THE LOVE OF THE POOR
The Database of Ornament
The Old Man.
The Old Woman.
The Soul of their Dead Child.
SCENE.— The interior of a small cottage, almost devoid of furniture. Two
chairs drawn tip to a fireless grate. Time : twilight.
THE OLD WOMAN enters, walking feebly, carrying a few twigs.
The Old Woman.
FAR, far have I wandered in my search for wood.
My arms are stiff, my eyes are dim
From cold and want of food.
But soon dear God will give us help,
I know that God is good.
The Soul of the Dead Child. Yes, God is good.
The Old Woman. My foolish brain seems all to reel,
140 THE SAVOY
And voices murmur in my head ;
I could have sworn to baby’s voice,
And yet I know our babe is dead.
The Soul. Yes, mother, she is dead.
The Old Woman. Tis strange how lately when my heart has failed,
When life has seemed too hard for folks like me,
A little voice has murmured in my ear,
And whispered comfort for the days to be.
The Soul. Yes, comfort for the days to be ;
Such joys as you have never known,
The songs of all the angel choir,
The sight of God upon His throne.
The Old Woman. I know we must not hope for joys in heaven,
To whom on earth no room to live is given.
If God will grant me but His leave to rest.
The Soul. God will bestow whatever He thinks best.
THE OLD MAN totters into the room.
The Old Man. My dear, they mocked me in the village street,
The little boys threw stones and dogged my feet,
The baker laughed, and turned me from his door.
The Soul. So shall God turn Him from his cry for grace.
The Old Man. There was no soul would give me resting-place.
The Old Woman. Then we must die, dear heart,
And hand in hand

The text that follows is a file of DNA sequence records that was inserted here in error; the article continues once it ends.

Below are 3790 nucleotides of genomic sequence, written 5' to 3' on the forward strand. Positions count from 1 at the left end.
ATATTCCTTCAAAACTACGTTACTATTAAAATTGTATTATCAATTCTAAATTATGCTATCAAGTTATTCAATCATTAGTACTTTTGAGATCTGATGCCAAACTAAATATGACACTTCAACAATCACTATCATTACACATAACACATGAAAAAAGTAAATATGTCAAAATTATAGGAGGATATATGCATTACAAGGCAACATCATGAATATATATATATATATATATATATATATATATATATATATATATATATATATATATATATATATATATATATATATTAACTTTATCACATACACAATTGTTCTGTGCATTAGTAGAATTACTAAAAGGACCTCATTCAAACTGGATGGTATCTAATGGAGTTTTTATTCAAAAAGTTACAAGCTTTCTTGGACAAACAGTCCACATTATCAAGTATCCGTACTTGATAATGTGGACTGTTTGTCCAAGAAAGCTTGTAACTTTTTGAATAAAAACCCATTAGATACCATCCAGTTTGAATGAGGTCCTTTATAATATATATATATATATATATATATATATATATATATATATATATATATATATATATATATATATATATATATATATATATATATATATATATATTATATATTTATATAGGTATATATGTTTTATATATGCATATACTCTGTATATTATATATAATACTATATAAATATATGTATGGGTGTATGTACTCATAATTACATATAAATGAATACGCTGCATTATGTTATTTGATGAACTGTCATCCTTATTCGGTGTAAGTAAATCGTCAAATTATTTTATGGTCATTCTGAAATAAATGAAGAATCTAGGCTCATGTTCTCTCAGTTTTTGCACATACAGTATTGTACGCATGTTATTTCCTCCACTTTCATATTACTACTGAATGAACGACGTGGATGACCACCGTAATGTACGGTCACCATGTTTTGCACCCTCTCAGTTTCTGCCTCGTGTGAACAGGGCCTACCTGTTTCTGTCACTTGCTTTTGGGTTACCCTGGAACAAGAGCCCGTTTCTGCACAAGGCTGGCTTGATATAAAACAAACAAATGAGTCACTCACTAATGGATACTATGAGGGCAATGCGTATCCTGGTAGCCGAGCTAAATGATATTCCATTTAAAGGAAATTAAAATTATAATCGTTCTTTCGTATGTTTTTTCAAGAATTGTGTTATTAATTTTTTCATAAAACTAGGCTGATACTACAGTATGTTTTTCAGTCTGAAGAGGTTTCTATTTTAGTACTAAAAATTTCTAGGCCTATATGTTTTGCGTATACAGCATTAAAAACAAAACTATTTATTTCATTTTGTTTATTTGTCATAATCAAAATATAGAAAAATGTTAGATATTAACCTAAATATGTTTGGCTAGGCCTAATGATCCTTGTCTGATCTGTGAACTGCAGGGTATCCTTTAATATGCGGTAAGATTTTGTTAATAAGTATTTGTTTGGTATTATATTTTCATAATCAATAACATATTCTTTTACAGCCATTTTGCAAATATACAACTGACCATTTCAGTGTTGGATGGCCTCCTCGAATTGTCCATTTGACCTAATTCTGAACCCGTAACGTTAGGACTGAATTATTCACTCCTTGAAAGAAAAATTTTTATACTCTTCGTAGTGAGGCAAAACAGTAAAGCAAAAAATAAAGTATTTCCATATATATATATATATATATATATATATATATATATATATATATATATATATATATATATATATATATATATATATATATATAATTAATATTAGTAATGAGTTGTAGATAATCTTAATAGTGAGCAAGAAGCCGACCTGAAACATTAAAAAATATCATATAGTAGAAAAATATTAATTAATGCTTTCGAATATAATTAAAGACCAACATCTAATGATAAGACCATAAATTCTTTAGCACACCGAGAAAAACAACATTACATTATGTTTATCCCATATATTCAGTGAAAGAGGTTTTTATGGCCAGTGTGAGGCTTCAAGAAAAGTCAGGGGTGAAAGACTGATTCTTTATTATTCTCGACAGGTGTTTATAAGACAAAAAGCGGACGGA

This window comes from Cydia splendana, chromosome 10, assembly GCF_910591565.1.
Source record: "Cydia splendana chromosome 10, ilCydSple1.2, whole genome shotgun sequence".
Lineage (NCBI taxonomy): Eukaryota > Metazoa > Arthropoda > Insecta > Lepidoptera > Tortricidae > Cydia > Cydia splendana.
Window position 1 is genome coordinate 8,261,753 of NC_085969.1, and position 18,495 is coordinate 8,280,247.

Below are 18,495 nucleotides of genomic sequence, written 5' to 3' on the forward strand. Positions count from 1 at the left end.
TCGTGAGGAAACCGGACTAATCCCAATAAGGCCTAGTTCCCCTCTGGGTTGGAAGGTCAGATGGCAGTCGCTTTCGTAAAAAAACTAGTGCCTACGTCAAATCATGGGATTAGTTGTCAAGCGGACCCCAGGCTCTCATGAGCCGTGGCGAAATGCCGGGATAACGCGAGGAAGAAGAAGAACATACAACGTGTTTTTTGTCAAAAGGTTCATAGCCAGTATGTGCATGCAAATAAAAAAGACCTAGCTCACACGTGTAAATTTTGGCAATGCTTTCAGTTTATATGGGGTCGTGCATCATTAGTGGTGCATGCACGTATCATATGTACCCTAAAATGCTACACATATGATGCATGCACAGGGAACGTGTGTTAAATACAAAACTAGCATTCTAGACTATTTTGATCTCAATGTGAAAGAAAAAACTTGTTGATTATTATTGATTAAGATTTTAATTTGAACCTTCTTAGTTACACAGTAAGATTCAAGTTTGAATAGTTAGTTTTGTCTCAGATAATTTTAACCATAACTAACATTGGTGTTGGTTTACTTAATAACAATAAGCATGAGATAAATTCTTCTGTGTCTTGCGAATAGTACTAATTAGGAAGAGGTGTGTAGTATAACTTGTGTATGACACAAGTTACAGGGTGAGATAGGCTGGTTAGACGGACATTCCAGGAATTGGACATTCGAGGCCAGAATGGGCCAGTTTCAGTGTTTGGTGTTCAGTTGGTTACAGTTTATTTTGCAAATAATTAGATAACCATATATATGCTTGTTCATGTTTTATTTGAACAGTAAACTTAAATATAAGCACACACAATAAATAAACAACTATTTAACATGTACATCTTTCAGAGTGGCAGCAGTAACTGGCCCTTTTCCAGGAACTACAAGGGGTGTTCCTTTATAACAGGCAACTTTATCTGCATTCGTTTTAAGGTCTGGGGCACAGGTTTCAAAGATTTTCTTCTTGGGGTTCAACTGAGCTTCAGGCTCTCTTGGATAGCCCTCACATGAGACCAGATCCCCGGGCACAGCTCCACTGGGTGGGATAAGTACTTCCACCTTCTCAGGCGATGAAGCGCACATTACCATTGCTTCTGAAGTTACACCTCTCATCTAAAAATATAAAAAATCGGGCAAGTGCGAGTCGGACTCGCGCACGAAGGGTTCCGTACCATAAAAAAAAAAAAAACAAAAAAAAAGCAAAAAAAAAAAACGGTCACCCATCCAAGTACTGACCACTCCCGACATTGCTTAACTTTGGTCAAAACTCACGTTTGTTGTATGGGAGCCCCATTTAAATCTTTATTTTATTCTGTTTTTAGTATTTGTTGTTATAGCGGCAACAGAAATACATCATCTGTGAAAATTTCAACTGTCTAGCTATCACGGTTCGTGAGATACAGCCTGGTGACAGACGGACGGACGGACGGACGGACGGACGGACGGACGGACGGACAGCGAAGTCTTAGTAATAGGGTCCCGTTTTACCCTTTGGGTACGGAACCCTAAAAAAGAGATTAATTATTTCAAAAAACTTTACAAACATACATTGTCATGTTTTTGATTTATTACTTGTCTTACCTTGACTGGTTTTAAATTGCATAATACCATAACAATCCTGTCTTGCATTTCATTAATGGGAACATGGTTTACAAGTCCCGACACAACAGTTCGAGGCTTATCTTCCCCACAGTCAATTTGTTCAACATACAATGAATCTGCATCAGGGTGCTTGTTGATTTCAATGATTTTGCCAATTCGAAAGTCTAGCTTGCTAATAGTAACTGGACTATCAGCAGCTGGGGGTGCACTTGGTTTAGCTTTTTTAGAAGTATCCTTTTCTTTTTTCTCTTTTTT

Seek out the passage to the pleasant land.
As we have lived and toiled, so let us die.
I could not close my weary eyes,
Unless I knew you by.
The Old Man. [Sits down, and supporting his head with both hands, speaks
in a shrill, weak voice, smiling.] I mind me, wife, when we were young
And green and fresh as yonder hills,
The fields and woods we strolled among
Knew more of grief and human ills
Than we poor children dreamed or knew,
When you loved me and I loved you.
The Old Woman. [Sitting likewise, and smiling to herself.] Do you mind,
James, of one brave day you kissed me in the wheat?
THE LOVE OF THE POOR 141
I was afraid the folks would guess, as I walked up the street.
I felt a trembling in my voice, a glistening in my eyes.
The Old Man. I never yet had kissed a maid who showed such sweet
And do you mind this little house, when I brought you home that day
They made us one within the church, and sent us on our way?
The Old Woman. The honeysuckle was in bloom about the cottage door.
Ah ! it was fine to be in love, we cared not we were poor.
The Old Man. I bring to mind we knelt that night, and prayed dear God
to bless ;
And as we knelt and prayed to Him, we wept for happiness.
The Old Woman. Ah ! husband mine, we were so young, how could such
God has no time to save the rich and love the poor as well ?
Such sinful, humble folk as we, and of such little store,
It were but vain and proud to think God coilld recall us more.
The Soul. As lilies shining in the woods at night,
As diamonds glittering in a crown,
More radiant and more full of light,
When God shall bring the mighty down,
And set the humble in their place,
The suffering poor shall know His grace.
The Old Man. [Passing his hands over his eyes, and staring doubtfully
about the room.]I hear a voice that thrills with love,
A voice like the voice of a child
The Old Woman. A voice like the voice of our child.
But she is an angel singing above —
[Bursting into tears.
My arms that ache with longing,
My eyes that are lost in tears.
Oh ! child, my child, come back to me,
Give me the love you loved with me,
Give back the happy years.
The Old Man. Hush, hush, my wife, we must obey God’s will.
We know our little child is happier on His breast.
Think, think, my dear, if she were with us still,
She would be hungry, too. Yes, wife, God’s ways are best.
He knows that we can bear the hunger and the cold :
142 THE SAVOY
For patience comes with poverty, as comfort to the old.
The Old Woman.[Still weeping softly.] The days were never long to me,
when she played at my feet ;
The food was never poor to me, while I could see her eat ;
The pains seemed never hard to me that brought her from the womb ;
But life is long and poor and hard since she is in the tomb.